How to Cook Everything: The Basics: Pork Stir-Fry with Greens

Sullivan_pork_stirfry1

By Alaina Sullivan

In the time that it takes to wait for take-out, you could already be sinking your chopsticks into this savory stir-fry. Nothing more than pork and greens dressed in a garlicky soy-lime sauce, it is not only weeknight-dinner easy, but also a foundation for any number of variations (each more delicious and more fun than any take-out version). I used red chard here, but any green is fair game (bok choy, spinach, mustard greens, kale and collards are other great options).

The trademark flavors of lime juice and soy sauce create a bright, umami-rich sauce. If you want to give it extra kick, toss in a bit of lime zest and some crushed red pepper flakes. I also added a drizzle of toasted sesame oil (and sesame seeds too) for some nuttiness and extra crunch. Recipe from How to Cook Everything: The Basics.

Pork Stir-Fry with Greens

Far better—and even faster—than any takeout.

Time: 15 minutes, plus time to freeze the meat

Makes: 4 servings

1 pound boneless pork shoulder

1 pound greens (like bok choy or mustard)

2 tablespoons vegetable oil

11/2 tablespoons minced garlic

2 tablespoons soy sauce

Juice of 1/2 lime

1/4 cup stock or water, optional

1/2 cup chopped scallions for garnish

1. Put the pork in the freezer for 15 to 30 minutes; once it’s firm, slice it across the grain as thinly as you can, then cut the slices into bite-sized pieces. Rinse the greens well and trim any thick stems if necessary; roughly chop them.

2. Heat a large skillet over high heat until it begins to smoke. Add 1 tablespoon of the oil, swirl the pan, then add all the pork. Cook, stirring occasionally, until the pork browns and loses its pink color, 2 to 3 minutes. Transfer the pork to a bowl with a slotted spoon and lower the heat to medium.

3. Add the remaining tablespoon of oil to the skillet. Swirl it around and add the garlic. Stir once or twice. As soon as the garlic begins to color—10 to 15 seconds—return the heat to high and add the greens and 2 tablespoons water. Stir frequently, just until the greens wilt, 2 or 3 minutes longer.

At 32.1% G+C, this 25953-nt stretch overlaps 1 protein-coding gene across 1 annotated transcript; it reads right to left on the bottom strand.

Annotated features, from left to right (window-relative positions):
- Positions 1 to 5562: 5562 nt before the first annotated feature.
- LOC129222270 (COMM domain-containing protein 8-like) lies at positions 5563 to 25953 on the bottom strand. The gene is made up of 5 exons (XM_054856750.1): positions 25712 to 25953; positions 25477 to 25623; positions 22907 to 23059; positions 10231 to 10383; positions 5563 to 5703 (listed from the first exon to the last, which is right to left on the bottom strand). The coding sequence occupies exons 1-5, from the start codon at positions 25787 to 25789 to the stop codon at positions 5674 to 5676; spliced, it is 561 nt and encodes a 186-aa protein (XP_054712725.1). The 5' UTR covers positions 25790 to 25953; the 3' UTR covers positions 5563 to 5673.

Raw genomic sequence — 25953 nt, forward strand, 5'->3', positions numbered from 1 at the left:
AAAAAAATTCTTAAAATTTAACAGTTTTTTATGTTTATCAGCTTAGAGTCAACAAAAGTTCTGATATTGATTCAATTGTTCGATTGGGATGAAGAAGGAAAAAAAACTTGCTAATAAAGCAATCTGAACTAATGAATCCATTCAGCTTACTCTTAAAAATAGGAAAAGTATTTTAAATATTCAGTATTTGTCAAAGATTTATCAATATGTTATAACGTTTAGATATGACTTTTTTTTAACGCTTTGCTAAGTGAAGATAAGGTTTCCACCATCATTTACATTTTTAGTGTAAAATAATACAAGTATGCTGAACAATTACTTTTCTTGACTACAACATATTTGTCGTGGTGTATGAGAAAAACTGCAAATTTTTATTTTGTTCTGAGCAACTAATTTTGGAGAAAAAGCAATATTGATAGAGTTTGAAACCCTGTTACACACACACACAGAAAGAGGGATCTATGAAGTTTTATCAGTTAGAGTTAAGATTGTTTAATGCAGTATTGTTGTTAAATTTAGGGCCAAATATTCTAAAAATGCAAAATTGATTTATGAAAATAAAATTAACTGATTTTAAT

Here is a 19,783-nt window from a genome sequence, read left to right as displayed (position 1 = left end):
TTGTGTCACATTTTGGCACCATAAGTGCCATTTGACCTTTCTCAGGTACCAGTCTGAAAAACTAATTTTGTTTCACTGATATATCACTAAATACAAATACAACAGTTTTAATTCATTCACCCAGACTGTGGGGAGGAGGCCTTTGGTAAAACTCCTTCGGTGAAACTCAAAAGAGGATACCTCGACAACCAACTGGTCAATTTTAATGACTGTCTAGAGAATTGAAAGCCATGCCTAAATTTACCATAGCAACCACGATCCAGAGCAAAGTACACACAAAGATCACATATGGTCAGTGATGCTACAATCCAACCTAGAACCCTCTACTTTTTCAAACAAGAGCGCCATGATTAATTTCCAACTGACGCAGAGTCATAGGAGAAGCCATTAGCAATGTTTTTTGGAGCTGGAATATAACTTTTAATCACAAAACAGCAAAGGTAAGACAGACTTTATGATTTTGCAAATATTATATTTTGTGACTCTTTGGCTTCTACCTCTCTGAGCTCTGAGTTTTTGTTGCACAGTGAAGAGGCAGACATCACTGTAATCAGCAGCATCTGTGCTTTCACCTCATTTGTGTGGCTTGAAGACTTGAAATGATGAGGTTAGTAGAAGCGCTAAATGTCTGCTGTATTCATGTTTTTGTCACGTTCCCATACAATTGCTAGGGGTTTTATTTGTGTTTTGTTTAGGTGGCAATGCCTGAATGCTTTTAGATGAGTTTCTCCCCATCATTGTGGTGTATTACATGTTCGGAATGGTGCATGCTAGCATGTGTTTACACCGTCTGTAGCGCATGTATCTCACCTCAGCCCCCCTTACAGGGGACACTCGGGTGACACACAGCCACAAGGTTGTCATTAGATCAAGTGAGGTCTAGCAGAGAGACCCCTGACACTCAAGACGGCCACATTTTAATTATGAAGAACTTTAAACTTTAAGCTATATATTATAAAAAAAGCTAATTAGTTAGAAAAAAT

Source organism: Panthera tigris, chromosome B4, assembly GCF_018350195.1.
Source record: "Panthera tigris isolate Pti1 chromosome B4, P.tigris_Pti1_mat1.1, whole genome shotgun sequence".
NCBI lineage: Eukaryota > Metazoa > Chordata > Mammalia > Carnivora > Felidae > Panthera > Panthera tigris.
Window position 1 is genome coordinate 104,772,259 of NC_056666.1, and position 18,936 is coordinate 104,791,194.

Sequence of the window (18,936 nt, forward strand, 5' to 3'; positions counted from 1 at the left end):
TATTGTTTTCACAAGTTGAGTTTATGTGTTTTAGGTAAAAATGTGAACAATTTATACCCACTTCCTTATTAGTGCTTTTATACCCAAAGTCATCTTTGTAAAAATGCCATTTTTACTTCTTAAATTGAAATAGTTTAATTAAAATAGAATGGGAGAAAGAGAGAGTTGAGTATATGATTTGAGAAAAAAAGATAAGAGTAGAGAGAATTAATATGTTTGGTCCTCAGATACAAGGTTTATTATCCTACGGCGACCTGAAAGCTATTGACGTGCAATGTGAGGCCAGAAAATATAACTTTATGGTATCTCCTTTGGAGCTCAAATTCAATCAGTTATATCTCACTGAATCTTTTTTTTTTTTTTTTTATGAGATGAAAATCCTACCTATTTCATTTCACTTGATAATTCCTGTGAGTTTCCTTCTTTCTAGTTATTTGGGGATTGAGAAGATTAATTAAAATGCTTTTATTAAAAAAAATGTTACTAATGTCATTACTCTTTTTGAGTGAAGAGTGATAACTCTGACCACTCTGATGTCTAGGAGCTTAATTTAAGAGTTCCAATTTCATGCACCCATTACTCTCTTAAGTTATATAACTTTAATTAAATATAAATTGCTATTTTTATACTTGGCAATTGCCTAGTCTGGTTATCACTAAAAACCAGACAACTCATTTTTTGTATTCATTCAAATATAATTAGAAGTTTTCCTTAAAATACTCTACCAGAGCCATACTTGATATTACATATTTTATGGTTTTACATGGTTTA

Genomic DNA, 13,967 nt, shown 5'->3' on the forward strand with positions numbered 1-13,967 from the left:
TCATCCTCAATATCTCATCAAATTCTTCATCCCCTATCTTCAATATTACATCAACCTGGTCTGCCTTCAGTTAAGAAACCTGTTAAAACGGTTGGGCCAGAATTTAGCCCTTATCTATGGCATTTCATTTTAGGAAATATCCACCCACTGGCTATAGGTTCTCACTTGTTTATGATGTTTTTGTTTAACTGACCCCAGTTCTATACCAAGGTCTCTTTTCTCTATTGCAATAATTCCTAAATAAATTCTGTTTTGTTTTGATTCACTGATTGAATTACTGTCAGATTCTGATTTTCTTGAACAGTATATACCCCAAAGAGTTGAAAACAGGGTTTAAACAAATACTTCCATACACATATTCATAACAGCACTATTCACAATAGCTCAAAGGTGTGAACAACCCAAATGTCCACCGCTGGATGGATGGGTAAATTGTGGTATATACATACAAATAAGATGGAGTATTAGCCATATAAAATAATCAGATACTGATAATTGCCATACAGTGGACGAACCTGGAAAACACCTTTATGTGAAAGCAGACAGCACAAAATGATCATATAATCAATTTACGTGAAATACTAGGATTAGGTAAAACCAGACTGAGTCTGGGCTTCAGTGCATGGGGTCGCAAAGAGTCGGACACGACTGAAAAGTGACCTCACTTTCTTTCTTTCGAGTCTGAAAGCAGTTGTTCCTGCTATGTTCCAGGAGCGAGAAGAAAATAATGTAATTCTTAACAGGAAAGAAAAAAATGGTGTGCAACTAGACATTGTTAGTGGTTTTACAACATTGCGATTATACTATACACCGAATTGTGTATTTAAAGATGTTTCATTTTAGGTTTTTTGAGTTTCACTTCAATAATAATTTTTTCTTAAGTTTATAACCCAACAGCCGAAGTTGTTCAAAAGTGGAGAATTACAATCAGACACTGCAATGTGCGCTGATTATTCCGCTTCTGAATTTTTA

4. Add the pork back to the skillet and stir for 1 minute. Add the soy sauce and lime juice, stir, turn off the heat, and taste, adding more soy sauce if you like. If the mixture is drier than you like, add the stock and heat through. Garnish with the scallions and serve immediately.

Tips:

You can use any greens in this recipe—tender or sturdy—or any of the more unusual greens available at farmers’ markets and Asian grocers. Sometimes, if greens have thick stems, I separate them from the leaves and give them a head start, but here I just chop them up to cook all together, which gives you both crunchy and tender pieces.

Variations:

8 Other Vegetables to Try. Increase or decrease the cooking time in Step 3 so that they’re still a little crisp when you return the pork to the pan:

1. Bean sprouts

2. Carrots

3. Celery

4. Snow peas

5. Snap peas

6. Green beans

7. Turnips

8. Radishes

Posted in Chinese, Recipes

4 Comments

  1. tjasa t. said...

    wow, looks delicious

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  3. The article is good to read and worth sharing

  4. Mary. McC said...

    Very clear and very delicious! I used carrots, celery, onion & garlic, added a tablespoon of onion jam and some powdered ginger to the sauce (had no lime), then whiskedmin some cornstarch to thicken it.

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